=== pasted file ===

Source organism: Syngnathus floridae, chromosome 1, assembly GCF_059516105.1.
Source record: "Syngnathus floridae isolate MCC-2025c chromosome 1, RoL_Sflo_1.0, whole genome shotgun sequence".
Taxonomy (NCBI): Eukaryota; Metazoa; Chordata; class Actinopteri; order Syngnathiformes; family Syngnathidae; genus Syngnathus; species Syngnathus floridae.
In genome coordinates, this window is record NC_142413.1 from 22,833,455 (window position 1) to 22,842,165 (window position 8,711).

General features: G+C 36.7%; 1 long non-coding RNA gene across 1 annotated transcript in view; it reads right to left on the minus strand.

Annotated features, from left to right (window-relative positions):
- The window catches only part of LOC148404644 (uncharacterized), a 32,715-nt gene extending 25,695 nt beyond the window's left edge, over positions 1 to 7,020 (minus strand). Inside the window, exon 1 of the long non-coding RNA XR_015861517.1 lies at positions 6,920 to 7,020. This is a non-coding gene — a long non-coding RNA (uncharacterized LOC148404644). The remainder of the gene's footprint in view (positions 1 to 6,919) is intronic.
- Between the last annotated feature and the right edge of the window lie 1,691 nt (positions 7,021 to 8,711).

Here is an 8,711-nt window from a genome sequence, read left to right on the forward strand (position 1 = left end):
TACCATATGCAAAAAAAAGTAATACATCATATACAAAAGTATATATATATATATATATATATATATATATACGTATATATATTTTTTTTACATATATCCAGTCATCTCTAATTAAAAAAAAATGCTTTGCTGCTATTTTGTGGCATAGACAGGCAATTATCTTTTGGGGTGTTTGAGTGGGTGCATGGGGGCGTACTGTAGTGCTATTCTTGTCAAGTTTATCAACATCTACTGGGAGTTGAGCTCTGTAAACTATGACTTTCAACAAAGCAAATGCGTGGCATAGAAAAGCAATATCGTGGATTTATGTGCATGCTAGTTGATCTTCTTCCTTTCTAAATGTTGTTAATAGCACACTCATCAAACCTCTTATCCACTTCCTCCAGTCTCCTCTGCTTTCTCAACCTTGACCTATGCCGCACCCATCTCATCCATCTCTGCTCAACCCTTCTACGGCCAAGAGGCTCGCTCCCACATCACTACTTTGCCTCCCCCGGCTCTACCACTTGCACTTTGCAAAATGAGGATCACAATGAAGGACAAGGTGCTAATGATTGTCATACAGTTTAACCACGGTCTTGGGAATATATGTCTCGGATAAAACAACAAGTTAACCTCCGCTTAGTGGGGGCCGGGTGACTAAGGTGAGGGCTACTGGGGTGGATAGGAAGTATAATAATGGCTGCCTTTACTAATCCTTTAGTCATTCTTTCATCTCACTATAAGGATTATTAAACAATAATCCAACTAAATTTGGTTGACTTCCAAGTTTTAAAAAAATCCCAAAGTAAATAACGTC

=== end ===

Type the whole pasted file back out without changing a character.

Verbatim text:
Source organism: Syngnathus floridae, chromosome 1, assembly GCF_059516105.1.
Source record: "Syngnathus floridae isolate MCC-2025c chromosome 1, RoL_Sflo_1.0, whole genome shotgun sequence".
Taxonomy (NCBI): Eukaryota; Metazoa; Chordata; class Actinopteri; order Syngnathiformes; family Syngnathidae; genus Syngnathus; species Syngnathus floridae.
In genome coordinates, this window is record NC_142413.1 from 22,833,455 (window position 1) to 22,842,165 (window position 8,711).

General features: G+C 36.7%; 1 long non-coding RNA gene across 1 annotated transcript in view; it reads right to left on the minus strand.

Annotated features, from left to right (window-relative positions):
- The window catches only part of LOC148404644 (uncharacterized), a 32,715-nt gene extending 25,695 nt beyond the window's left edge, over positions 1 to 7,020 (minus strand). Inside the window, exon 1 of the long non-coding RNA XR_015861517.1 lies at positions 6,920 to 7,020. This is a non-coding gene — a long non-coding RNA (uncharacterized LOC148404644). The remainder of the gene's footprint in view (positions 1 to 6,919) is intronic.
- Between the last annotated feature and the right edge of the window lie 1,691 nt (positions 7,021 to 8,711).

Here is an 8,711-nt window from a genome sequence, read left to right on the forward strand (position 1 = left end):
TACCATATGCAAAAAAAAGTAATACATCATATACAAAAGTATATATATATATATATATATATATATATATACGTATATATATTTTTTTTACATATATCCAGTCATCTCTAATTAAAAAAAAATGCTTTGCTGCTATTTTGTGGCATAGACAGGCAATTATCTTTTGGGGTGTTTGAGTGGGTGCATGGGGGCGTACTGTAGTGCTATTCTTGTCAAGTTTATCAACATCTACTGGGAGTTGAGCTCTGTAAACTATGACTTTCAACAAAGCAAATGCGTGGCATAGAAAAGCAATATCGTGGATTTATGTGCATGCTAGTTGATCTTCTTCCTTTCTAAATGTTGTTAATAGCACACTCATCAAACCTCTTATCCACTTCCTCCAGTCTCCTCTGCTTTCTCAACCTTGACCTATGCCGCACCCATCTCATCCATCTCTGCTCAACCCTTCTACGGCCAAGAGGCTCGCTCCCACATCACTACTTTGCCTCCCCCGGCTCTACCACTTGCACTTTGCAAAATGAGGATCACAATGAAGGACAAGGTGCTAATGATTGTCATACAGTTTAACCACGGTCTTGGGAATATATGTCTCGGATAAAACAACAAGTTAACCTCCGCTTAGTGGGGGCCGGGTGACTAAGGTGAGGGCTACTGGGGTGGATAGGAAGTATAATAATGGCTGCCTTTACTAATCCTTTAGTCATTCTTTCATCTCACTATAAGGATTATTAAACAATAATCCAACTAAATTTGGTTGACTTCCAAGTTTTAAAAAAATCCCAAAGTAAATAACGTC